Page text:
The Seahawks quietly gave veteran cornberback Brandon Browner a raise on Thursday. The exact amount is unclear, but a team spokesperson confirmed to Curtis Crabtree that the transaction that was listed as "Brandon Browner Signed, Renegotiated Contract" last night was not an contract extension, but just a raise in 2013. He'd be set to earn $555,000 this year, well below what high-value starting corners are worth. Prior to the raise, Seattle had $3.646 million in cap space.
This is a pretty uncommon occurrence (in fact I am not sure I've ever heard of this happening) so it'll be kind of interesting to hear the rationale. Typically teams, especially in this flat-cap era, are asking veterans to take pay-cuts or renegotiated contracts for less money to stay with the team, not giving them more money outside of the contractual agreements.
As Curtis Crabtree points out,
Browner lost $109,411 in base salary in 2012 due to a four-game suspension for a violation of the league's performance-enhancing drug policy and was also fined $7,875 for a personal four against Greg Jennings of the Green Bay Packers in Week 3. The pay raise for Browner could act as a pseudo-reimbursement for some of the lost pay from last season and as a reward for out playing the value of the contract he originally signed with the team.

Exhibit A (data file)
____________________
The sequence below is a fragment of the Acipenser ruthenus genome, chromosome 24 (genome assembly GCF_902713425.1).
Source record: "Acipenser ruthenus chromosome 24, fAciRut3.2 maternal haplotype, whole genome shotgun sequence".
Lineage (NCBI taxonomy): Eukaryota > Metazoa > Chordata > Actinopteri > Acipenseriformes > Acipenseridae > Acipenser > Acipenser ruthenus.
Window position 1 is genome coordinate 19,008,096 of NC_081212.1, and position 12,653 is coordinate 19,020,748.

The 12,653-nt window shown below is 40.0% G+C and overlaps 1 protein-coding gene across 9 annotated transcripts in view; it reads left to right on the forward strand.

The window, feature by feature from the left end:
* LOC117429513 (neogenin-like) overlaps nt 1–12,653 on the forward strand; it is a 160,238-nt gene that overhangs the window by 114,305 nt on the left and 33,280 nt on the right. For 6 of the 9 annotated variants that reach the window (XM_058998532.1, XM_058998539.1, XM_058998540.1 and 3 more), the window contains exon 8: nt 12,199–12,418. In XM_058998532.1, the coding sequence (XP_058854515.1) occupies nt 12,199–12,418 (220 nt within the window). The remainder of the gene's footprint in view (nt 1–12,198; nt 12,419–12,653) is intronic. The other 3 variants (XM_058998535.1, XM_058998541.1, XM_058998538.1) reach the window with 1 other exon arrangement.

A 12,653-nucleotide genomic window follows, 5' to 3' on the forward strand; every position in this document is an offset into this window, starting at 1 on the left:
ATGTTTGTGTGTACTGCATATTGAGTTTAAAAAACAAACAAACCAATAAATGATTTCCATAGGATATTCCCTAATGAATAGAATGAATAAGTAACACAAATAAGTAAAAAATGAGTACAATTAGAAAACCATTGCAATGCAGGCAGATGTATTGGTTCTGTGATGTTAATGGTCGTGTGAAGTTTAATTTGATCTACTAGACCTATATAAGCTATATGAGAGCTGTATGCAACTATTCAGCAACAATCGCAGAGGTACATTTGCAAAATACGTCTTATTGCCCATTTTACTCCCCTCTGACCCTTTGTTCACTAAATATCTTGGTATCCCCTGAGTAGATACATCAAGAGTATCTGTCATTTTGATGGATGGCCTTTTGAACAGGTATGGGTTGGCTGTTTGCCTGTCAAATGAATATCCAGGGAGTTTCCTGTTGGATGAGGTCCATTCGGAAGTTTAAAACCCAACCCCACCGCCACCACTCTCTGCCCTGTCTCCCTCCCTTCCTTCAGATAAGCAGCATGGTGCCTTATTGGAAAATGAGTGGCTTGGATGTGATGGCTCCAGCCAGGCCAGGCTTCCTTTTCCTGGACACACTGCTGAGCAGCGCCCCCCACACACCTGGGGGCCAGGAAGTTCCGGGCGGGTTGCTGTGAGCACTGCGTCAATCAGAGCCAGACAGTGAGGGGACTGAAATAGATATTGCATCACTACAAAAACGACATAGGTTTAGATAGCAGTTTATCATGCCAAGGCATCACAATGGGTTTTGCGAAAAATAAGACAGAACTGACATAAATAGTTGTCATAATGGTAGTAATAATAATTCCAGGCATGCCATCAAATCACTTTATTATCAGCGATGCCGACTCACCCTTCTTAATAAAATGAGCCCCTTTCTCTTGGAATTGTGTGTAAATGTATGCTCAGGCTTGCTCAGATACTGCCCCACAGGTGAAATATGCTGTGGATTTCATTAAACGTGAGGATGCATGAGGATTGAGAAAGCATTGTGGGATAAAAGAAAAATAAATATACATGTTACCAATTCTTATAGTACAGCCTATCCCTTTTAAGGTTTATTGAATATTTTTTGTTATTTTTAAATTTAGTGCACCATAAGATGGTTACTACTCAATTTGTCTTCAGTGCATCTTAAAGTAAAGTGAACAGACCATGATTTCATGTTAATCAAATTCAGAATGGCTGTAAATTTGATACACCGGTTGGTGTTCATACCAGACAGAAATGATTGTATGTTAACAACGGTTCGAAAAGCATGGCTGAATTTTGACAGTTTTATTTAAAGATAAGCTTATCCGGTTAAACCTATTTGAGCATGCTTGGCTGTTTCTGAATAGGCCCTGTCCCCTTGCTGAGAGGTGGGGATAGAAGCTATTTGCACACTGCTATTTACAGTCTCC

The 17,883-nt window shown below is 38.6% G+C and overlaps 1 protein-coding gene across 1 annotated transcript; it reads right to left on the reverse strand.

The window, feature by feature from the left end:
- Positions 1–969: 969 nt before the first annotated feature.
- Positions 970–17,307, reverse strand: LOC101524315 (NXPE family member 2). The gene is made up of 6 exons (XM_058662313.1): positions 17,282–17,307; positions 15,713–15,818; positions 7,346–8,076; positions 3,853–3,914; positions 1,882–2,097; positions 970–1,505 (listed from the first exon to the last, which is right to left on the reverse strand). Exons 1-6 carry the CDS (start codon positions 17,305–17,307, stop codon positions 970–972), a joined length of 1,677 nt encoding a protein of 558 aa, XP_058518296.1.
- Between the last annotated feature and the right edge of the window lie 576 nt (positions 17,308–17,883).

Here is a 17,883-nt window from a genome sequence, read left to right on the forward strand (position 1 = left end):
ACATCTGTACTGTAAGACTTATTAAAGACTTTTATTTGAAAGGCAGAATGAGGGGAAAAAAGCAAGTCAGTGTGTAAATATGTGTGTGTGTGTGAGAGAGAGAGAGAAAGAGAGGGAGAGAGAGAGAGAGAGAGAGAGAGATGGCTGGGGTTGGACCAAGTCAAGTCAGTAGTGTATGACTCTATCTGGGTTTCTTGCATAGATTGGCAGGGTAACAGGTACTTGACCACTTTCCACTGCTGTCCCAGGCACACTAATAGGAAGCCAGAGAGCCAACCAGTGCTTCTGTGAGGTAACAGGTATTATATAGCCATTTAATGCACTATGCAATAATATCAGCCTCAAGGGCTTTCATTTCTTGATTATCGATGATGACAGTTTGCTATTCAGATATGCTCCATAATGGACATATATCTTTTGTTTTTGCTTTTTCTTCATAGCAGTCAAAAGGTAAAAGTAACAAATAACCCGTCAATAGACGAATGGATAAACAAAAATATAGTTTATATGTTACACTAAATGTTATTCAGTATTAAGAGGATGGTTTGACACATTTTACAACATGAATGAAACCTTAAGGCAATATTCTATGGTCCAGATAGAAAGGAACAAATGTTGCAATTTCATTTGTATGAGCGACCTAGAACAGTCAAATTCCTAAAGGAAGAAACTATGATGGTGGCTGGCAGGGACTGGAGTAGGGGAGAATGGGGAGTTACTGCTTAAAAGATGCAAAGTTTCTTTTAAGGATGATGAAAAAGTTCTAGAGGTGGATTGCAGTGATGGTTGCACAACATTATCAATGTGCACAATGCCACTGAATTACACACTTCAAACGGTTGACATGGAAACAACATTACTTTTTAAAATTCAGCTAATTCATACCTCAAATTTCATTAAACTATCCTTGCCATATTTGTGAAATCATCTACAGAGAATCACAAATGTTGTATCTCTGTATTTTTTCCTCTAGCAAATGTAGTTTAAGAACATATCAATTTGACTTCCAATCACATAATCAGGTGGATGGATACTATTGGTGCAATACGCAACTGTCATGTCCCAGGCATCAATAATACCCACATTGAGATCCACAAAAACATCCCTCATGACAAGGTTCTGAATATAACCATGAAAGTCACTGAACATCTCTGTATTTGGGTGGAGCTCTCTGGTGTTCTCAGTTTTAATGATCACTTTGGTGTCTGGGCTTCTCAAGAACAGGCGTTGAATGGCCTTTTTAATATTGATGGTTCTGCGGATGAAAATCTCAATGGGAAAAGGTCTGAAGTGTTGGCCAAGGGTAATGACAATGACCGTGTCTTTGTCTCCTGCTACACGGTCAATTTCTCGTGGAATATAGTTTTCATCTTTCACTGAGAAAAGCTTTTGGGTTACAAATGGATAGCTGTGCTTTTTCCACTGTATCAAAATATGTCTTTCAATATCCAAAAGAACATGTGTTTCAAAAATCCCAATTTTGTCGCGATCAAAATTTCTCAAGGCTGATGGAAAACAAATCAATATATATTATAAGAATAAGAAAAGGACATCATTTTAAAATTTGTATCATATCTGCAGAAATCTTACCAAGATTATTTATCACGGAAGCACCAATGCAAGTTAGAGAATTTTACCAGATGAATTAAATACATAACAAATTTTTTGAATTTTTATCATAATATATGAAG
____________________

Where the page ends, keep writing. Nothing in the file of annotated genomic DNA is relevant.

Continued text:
Seattle certainly tries to espouse an 'in-house' family type of atmosphere with their players where they reward their guys for buying into the program and contributing to it - so I suppose this could be that 'good faith' attempt to literally buy some goodwill. Then again, as John Boyle says,
If the idea was just to give Browner a raise because he earned it--and it's safe to say he's outplayed his contract so far--that's great of the Seahawks, but in the cutthroat world of the NFL where veterans are routinely cut in the name of saving cap space, it would go against the grain to give a guy a raise in that situation if it doesn't come with a new deal that locks him up for a few years. And if the Seahawks are doing this as a good-faith move hoping it will encourage Browner to re-sign later, well that's putting a lot of faith in a player and agent to not decide down the road to still get whatever they can on the open market at a later date. And don't get me wrong, I wouldn't judge Browner for a second for getting all he can, not after toiling away in the CFL and waiting until he was 27 to breakthrough in the NFL.
Can't say I disagree. Either way, interesting move by the Hawks.